Okay. What is the cardinality of the proper class of all ordinals? What is the cardinality of the proper class of all cardinals?

All our notions of cardinality are connected to notions of sets. Proper classes are not sets and therefore do not have well-defined cardinalities.

The ordinals and the cardinals form mathematical collections which are, slightly alarmingly, too large for concepts such as "size" and "infinity" to be meaningfully applicable.

So how many infinities are there?

Infinitely many more than any infinity; infinitely many more than you or anybody can possibly imagine; lots and lots and lots.

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Discussion (8)

2013-10-22 08:57:06 by Thomas:

There are some days I wonder whether I should have kept studying maths after I was 16.

Today is not one of them.

2013-10-22 12:57:08 by i:

yo momma's too large for concepts such as "size" and "infinity" to be meaningfully applicable

2013-10-22 12:57:57 by wfn:

Thomas: huh, really? When I read the first sentence of your comment, I totally assumed the second one woulds say "this is one of them." :)

2013-10-22 14:59:05 by ducken:

I realized around age 8 that my brain has a subconscious subroutine which evaluates information I'm receiving and prognosticates whether it has an endpoint which I can understand and whether I will find it interesting.
if the answer is yes and yes, respectively, the subroutine allows me to pay attention and synthesize the information.
if the answer is yes and no, respectively, or no and no, respectively, the subroutine forcibly shuts down all attempts at paying attention and reading comprehension, sabotaging any effort to read or listen.
if the answer is no and yes, respectively, the subroutine throws up its hands and defers to another subroutine that leans back in its chair, feet on the desk, highball in hand. this subroutine is in charge of shortened, bullshit answers.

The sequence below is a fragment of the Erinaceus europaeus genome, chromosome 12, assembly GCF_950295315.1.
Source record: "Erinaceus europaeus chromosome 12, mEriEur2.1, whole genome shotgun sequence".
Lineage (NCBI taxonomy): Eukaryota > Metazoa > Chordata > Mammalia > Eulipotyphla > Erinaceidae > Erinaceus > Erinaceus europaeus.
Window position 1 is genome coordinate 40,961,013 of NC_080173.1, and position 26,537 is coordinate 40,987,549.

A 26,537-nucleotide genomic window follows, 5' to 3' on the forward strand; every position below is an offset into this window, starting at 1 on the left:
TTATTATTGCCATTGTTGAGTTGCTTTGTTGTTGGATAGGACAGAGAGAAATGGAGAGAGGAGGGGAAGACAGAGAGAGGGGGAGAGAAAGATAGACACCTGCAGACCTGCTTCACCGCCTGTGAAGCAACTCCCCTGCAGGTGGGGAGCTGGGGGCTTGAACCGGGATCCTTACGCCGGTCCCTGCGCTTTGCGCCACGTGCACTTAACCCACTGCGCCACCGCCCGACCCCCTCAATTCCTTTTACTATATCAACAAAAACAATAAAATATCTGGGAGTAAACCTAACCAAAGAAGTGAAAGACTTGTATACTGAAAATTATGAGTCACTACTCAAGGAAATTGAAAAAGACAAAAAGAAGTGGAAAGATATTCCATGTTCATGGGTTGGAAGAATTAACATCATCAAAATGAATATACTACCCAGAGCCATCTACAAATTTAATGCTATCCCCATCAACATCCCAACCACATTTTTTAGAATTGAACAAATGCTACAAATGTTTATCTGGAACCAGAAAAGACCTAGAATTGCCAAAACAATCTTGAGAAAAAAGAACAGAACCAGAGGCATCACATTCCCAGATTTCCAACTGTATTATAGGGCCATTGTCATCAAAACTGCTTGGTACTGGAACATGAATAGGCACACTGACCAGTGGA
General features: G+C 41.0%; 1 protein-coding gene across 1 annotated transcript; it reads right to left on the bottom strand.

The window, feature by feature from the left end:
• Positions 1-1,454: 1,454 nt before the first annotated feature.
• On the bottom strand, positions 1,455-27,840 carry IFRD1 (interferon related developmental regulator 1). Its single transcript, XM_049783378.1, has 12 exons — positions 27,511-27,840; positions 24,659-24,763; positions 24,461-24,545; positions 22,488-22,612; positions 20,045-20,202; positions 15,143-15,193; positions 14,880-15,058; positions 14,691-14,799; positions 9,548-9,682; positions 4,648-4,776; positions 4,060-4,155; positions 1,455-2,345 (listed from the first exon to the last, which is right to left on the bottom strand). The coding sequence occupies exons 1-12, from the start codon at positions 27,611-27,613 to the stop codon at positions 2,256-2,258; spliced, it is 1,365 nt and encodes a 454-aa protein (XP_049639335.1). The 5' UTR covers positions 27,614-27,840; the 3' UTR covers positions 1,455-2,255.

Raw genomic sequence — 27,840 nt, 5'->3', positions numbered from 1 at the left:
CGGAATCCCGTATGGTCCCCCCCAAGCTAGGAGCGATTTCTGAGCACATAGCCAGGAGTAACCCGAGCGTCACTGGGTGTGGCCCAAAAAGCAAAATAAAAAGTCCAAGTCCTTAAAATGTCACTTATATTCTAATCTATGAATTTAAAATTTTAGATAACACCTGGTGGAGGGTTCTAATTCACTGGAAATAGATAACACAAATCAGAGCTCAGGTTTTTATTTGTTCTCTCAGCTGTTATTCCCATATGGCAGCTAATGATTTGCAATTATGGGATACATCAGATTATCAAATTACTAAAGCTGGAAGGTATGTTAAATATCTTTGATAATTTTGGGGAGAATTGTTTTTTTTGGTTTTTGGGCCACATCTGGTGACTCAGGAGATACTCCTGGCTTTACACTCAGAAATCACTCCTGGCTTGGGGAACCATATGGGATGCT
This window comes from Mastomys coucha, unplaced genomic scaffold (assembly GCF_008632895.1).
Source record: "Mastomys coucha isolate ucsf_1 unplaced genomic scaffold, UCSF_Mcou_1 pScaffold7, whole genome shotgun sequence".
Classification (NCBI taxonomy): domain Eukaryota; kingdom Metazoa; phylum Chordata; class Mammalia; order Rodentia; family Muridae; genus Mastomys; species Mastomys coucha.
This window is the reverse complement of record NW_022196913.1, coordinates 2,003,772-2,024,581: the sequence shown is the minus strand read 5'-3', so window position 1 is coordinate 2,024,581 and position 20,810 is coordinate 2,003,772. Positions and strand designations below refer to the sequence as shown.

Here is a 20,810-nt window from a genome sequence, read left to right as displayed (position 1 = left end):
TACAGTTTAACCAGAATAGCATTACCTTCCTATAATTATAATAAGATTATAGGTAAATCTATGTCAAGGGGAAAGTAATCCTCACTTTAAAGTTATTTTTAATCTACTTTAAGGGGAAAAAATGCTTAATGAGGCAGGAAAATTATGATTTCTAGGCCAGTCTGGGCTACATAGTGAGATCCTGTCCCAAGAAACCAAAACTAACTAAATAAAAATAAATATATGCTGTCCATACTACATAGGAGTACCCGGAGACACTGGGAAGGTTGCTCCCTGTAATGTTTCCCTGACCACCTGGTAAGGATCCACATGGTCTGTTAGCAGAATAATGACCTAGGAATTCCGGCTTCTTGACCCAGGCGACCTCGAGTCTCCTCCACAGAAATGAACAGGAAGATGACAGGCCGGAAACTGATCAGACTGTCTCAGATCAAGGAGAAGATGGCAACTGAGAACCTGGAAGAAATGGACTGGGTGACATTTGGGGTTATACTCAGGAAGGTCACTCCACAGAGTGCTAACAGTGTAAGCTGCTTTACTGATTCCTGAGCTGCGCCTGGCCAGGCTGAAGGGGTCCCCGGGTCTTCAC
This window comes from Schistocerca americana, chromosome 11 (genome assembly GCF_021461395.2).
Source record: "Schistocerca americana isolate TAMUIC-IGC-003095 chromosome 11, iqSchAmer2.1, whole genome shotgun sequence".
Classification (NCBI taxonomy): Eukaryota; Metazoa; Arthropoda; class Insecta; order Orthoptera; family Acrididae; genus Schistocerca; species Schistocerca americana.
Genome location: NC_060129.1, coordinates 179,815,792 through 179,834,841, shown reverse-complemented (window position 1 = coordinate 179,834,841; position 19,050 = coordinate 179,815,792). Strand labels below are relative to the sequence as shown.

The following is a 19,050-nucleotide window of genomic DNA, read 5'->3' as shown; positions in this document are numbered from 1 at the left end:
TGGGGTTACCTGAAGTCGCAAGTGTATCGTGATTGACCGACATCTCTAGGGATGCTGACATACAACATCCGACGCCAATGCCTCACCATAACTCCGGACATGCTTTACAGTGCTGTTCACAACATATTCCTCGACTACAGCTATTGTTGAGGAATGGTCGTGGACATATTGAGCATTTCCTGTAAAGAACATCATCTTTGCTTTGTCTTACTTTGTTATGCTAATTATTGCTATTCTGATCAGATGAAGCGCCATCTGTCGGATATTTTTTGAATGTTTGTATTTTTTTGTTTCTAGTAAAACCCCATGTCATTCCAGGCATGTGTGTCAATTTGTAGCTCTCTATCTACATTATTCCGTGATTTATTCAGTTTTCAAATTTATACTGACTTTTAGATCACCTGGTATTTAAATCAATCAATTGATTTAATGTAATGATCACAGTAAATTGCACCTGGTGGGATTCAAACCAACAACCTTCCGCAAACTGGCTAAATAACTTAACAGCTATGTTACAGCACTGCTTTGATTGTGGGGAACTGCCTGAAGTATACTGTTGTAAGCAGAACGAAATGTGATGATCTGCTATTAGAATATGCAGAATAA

today I read the first few lines of this post and instantly heard subroutine #2 drawl out, "psht. too many infinities for you to get. another highball?"

2013-10-22 16:25:35 by Toph:

It's nice to note that there is a simple isomorphism between the ordinals ordered by size and the cardinals ordered by size. Apparently, although there is no number that is "the cardinality of the set of ordinals", and there is no number that is "the cardinality of the set of cardinals", these two non-existent numbers are exactly the same.

2013-10-22 20:10:04 by Veky:

Even more: _every_ two proper classes are equipotent in that sense. (This is not so easy to prove). In Cantor's words, there is only one infinity. The things Sam talks about are just _transfinities_.

2013-10-23 14:19:23 by ignacio:

@Thomas: Even if you're not into pure maths, there are other areas which are pretty neat. Learning vector calculus and differential equations really helps you visualize physical concepts.

2014-04-13 03:41:58 by Amy:

@Veky

Actually, in the most common set theory that formalizes classes, it's about as easy to prove as you can get: it's an axiom (the Axiom of Limitation of Size) of NBG set theory that all proper classes are the same size as the class of all sets. ZFC set theory, meanwhile, only has classes as an informal notion so you can't use it to prove anything about them - one of the reasons I prefer NBG set theory.